At only 120 square feet, two is company - and three is really a crowd. The house is too small to meet building code minimum standards. It's a vehicle, reports CBS News correspondent Jim Axelrod.
But it's got all the comforts of home, and plenty of storage space.
Shafer is at the forefront of the "small house" movement - a school of thought that less is more, especially in a recession.
"This house, all decked out with plumbing and heating would be about $50,000 if we built it for you," Shafter said. "But if you built it yourself, it would be about $20,000."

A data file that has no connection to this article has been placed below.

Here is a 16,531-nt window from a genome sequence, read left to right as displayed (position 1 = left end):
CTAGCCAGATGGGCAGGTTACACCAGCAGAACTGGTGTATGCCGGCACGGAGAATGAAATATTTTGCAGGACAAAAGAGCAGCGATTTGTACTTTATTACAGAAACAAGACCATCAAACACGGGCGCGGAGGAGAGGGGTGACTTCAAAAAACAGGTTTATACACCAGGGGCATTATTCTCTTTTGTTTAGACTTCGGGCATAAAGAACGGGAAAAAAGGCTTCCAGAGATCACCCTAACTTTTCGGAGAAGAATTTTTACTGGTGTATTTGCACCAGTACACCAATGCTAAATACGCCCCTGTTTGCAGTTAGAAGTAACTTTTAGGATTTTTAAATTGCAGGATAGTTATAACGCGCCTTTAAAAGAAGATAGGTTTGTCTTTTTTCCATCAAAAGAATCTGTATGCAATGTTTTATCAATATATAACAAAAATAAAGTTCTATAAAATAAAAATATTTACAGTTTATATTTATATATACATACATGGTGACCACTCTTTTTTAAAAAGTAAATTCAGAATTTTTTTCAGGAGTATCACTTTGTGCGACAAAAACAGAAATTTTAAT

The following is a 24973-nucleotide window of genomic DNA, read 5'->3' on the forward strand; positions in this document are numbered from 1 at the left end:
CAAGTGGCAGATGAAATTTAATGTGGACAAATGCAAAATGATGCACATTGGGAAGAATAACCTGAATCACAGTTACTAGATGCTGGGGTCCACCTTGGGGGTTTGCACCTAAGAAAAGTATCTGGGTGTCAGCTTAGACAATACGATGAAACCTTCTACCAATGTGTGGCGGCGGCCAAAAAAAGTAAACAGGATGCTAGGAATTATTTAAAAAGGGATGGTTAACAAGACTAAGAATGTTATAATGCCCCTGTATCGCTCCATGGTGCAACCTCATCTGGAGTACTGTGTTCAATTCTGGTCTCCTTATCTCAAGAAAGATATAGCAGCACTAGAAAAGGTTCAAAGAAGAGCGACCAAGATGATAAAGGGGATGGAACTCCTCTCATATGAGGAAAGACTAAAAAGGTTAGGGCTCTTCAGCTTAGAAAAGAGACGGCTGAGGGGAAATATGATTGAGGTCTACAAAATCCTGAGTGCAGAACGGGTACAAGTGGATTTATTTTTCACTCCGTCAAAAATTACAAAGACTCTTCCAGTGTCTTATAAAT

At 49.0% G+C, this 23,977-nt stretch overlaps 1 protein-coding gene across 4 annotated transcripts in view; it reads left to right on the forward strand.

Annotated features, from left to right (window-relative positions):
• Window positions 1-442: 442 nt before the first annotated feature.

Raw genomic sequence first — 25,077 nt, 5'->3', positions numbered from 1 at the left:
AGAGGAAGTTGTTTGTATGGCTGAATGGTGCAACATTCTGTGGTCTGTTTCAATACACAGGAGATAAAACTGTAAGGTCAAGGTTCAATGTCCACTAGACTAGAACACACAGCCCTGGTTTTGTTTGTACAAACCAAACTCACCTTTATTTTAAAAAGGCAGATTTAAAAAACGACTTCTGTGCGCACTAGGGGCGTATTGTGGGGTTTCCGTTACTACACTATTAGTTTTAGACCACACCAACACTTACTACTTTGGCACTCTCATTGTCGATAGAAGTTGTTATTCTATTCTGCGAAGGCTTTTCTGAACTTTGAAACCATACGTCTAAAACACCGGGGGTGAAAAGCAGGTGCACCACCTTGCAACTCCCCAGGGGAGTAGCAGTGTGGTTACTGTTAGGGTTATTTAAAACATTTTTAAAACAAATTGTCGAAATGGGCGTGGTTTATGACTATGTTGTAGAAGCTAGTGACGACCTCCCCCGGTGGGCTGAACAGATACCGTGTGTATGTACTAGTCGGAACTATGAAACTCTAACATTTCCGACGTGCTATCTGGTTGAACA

According to the U.S. Census, the average single family house in America is a little more than 2,500 square feet, meaning you could fit 21 of these into one of those.
"I think they're amazing," said Elizabeth Randol, a possible buyer.
Right now, Randol lives in 1,500 square feet, but she finds tiny very tempting.
"You buy the house, no mortgage and no utility bills," Randol said. "So any money that you make goes right into your pocket."
And she's not alone. Shafer's been criss-crossing the country with his tiny house in tow, teaching workshops on the art of building small.
When he pulls over and posts where he is on his Web page, the small house draws large crowds.
Like the houses themselves, sales are still small. But interest is growing, and Shafer is finding a new use for an old sales pitch: good things come in small packages.